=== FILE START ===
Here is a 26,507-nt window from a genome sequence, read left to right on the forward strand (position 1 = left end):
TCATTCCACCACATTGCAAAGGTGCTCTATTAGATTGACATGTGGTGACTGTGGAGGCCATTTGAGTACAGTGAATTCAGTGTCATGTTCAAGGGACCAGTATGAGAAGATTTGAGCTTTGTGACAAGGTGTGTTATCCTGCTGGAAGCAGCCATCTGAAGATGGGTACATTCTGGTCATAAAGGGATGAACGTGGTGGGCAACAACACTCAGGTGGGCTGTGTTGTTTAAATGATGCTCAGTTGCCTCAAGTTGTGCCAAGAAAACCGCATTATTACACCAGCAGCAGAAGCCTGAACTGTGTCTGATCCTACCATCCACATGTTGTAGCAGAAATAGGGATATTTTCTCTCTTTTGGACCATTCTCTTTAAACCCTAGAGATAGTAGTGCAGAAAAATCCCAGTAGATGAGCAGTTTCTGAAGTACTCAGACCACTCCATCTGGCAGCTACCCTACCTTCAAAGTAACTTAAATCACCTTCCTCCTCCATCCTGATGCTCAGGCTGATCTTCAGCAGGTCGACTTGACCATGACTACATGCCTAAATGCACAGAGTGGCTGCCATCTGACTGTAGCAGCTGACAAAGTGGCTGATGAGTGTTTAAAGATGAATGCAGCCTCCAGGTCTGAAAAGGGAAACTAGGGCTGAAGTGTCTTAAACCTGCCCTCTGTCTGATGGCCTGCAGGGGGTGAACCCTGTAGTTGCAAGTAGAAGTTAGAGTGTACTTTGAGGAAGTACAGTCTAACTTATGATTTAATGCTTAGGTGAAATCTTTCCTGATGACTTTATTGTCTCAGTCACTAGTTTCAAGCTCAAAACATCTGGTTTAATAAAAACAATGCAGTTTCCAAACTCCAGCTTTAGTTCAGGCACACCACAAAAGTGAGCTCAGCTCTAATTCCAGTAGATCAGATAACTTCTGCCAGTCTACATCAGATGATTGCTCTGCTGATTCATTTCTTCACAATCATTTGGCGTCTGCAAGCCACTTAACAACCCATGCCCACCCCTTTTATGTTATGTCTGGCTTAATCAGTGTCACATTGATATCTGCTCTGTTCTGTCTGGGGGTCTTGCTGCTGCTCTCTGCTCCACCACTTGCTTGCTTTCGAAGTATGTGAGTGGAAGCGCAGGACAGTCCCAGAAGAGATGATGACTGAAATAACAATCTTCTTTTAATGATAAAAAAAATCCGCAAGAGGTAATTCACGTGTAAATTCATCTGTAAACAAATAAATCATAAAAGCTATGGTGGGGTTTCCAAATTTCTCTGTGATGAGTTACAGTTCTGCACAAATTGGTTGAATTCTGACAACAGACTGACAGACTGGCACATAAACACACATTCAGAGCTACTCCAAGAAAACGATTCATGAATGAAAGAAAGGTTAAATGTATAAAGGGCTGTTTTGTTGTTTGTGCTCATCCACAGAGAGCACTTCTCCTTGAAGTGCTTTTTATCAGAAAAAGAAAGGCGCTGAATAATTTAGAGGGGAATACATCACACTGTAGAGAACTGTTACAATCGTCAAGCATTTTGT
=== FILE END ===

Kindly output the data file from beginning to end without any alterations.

Here is a 26,507-nt window from a genome sequence, read left to right on the forward strand (position 1 = left end):
TCATTCCACCACATTGCAAAGGTGCTCTATTAGATTGACATGTGGTGACTGTGGAGGCCATTTGAGTACAGTGAATTCAGTGTCATGTTCAAGGGACCAGTATGAGAAGATTTGAGCTTTGTGACAAGGTGTGTTATCCTGCTGGAAGCAGCCATCTGAAGATGGGTACATTCTGGTCATAAAGGGATGAACGTGGTGGGCAACAACACTCAGGTGGGCTGTGTTGTTTAAATGATGCTCAGTTGCCTCAAGTTGTGCCAAGAAAACCGCATTATTACACCAGCAGCAGAAGCCTGAACTGTGTCTGATCCTACCATCCACATGTTGTAGCAGAAATAGGGATATTTTCTCTCTTTTGGACCATTCTCTTTAAACCCTAGAGATAGTAGTGCAGAAAAATCCCAGTAGATGAGCAGTTTCTGAAGTACTCAGACCACTCCATCTGGCAGCTACCCTACCTTCAAAGTAACTTAAATCACCTTCCTCCTCCATCCTGATGCTCAGGCTGATCTTCAGCAGGTCGACTTGACCATGACTACATGCCTAAATGCACAGAGTGGCTGCCATCTGACTGTAGCAGCTGACAAAGTGGCTGATGAGTGTTTAAAGATGAATGCAGCCTCCAGGTCTGAAAAGGGAAACTAGGGCTGAAGTGTCTTAAACCTGCCCTCTGTCTGATGGCCTGCAGGGGGTGAACCCTGTAGTTGCAAGTAGAAGTTAGAGTGTACTTTGAGGAAGTACAGTCTAACTTATGATTTAATGCTTAGGTGAAATCTTTCCTGATGACTTTATTGTCTCAGTCACTAGTTTCAAGCTCAAAACATCTGGTTTAATAAAAACAATGCAGTTTCCAAACTCCAGCTTTAGTTCAGGCACACCACAAAAGTGAGCTCAGCTCTAATTCCAGTAGATCAGATAACTTCTGCCAGTCTACATCAGATGATTGCTCTGCTGATTCATTTCTTCACAATCATTTGGCGTCTGCAAGCCACTTAACAACCCATGCCCACCCCTTTTATGTTATGTCTGGCTTAATCAGTGTCACATTGATATCTGCTCTGTTCTGTCTGGGGGTCTTGCTGCTGCTCTCTGCTCCACCACTTGCTTGCTTTCGAAGTATGTGAGTGGAAGCGCAGGACAGTCCCAGAAGAGATGATGACTGAAATAACAATCTTCTTTTAATGATAAAAAAAATCCGCAAGAGGTAATTCACGTGTAAATTCATCTGTAAACAAATAAATCATAAAAGCTATGGTGGGGTTTCCAAATTTCTCTGTGATGAGTTACAGTTCTGCACAAATTGGTTGAATTCTGACAACAGACTGACAGACTGGCACATAAACACACATTCAGAGCTACTCCAAGAAAACGATTCATGAATGAAAGAAAGGTTAAATGTATAAAGGGCTGTTTTGTTGTTTGTGCTCATCCACAGAGAGCACTTCTCCTTGAAGTGCTTTTTATCAGAAAAAGAAAGGCGCTGAATAATTTAGAGGGGAATACATCACACTGTAGAGAACTGTTACAATCGTCAAGCATTTTGT